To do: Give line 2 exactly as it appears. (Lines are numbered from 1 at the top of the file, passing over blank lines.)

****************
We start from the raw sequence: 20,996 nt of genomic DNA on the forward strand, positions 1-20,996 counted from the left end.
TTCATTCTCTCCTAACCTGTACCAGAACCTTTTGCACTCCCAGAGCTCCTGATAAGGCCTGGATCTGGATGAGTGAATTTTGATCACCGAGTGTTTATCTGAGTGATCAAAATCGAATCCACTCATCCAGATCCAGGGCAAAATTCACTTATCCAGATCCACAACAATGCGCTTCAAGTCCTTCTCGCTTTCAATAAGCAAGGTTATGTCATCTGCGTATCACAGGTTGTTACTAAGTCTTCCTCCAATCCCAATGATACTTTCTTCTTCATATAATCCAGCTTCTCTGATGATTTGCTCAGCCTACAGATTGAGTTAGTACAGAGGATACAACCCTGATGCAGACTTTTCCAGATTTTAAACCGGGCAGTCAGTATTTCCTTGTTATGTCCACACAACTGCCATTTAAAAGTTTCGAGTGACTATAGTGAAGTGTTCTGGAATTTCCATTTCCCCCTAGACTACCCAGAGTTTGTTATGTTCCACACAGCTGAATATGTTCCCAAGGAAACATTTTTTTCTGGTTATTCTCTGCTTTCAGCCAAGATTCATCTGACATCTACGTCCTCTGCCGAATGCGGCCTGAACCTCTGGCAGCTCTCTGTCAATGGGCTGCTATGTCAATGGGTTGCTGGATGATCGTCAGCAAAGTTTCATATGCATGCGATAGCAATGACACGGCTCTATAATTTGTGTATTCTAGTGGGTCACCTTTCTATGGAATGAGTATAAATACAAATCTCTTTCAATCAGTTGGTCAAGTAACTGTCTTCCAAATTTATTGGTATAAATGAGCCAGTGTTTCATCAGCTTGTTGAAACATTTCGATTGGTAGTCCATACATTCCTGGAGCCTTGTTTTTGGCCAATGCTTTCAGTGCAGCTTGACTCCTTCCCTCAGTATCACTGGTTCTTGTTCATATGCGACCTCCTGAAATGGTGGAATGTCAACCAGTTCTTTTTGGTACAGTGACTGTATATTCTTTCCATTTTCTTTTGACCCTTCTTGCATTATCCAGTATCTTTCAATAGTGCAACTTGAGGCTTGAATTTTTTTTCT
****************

TTCATTCTCTCCTAACCTGTACCAGAACCTTTTGCACTCCCAGAGCTCCTGATAAGGCCTGGATCTGGATGAGTGAATTTTGATCACCGAGTGTTTATCTGAGTGATCAAAATCGAATCCACTCATCCAGATCCAGGGCAAAATTCACTTATCCAGATCCACAACAATGCGCTTCAAGTCCTTCTCGCTTTCAATAAGCAAGGTTATGTCATCTGCGTATCACAGGTTGTTACTAAGTCTTCCTCCAATCCCAATGATACTTTCTTCTTCATATAATCCAGCTTCTCTGATGATTTGCTCAGCCTACAGATTGAGTTAGTACAGAGGATACAACCCTGATGCAGACTTTTCCAGATTTTAAACCGGGCAGTCAGTATTTCCTTGTTATGTCCACACAACTGCCATTTAAAAGTTTCGAGTGACTATAGTGAAGTGTTCTGGAATTTCCATTTCCCCCTAGACTACCCAGAGTTTGTTATGTTCCACACAGCTGAATATGTTCCCAAGGAAACATTTTTTTCTGGTTATTCTCTGCTTTCAGCCAAGATTCATCTGACATCTACGTCCTCTGCCGAATGCGGCCTGAACCTCTGGCAGCTCTCTGTCAATGGGCTGCTATGTCAATGGGTTGCTGGATGATCGTCAGCAAAGTTTCATATGCATGCGATAGCAATGACACGGCTCTATAATTTGTGTATTCTAGTGGGTCACCTTTCTATGGAATGAGTATAAATACAAATCTCTTTCAATCAGTTGGTCAAGTAACTGTCTTCCAAATTTATTGGTATAAATGAGCCAGTGTTTCATCAGCTTGTTGAAACATTTCGATTGGTAGTCCATACATTCCTGGAGCCTTGTTTTTGGCCAATGCTTTCAGTGCAGCTTGACTCCTTCCCTCAGTATCACTGGTTCTTGTTCATATGCGACCTCCTGAAATGGTGGAATGTCAACCAGTTCTTTTTGGTACAGTGACTGTATATTCTTTCCATTTTCTTTTGACCCTTCTTGCATTATCCAGTATCTTTCAATAGTGCAACTTGAGGCTTGAATTTTTTTTCT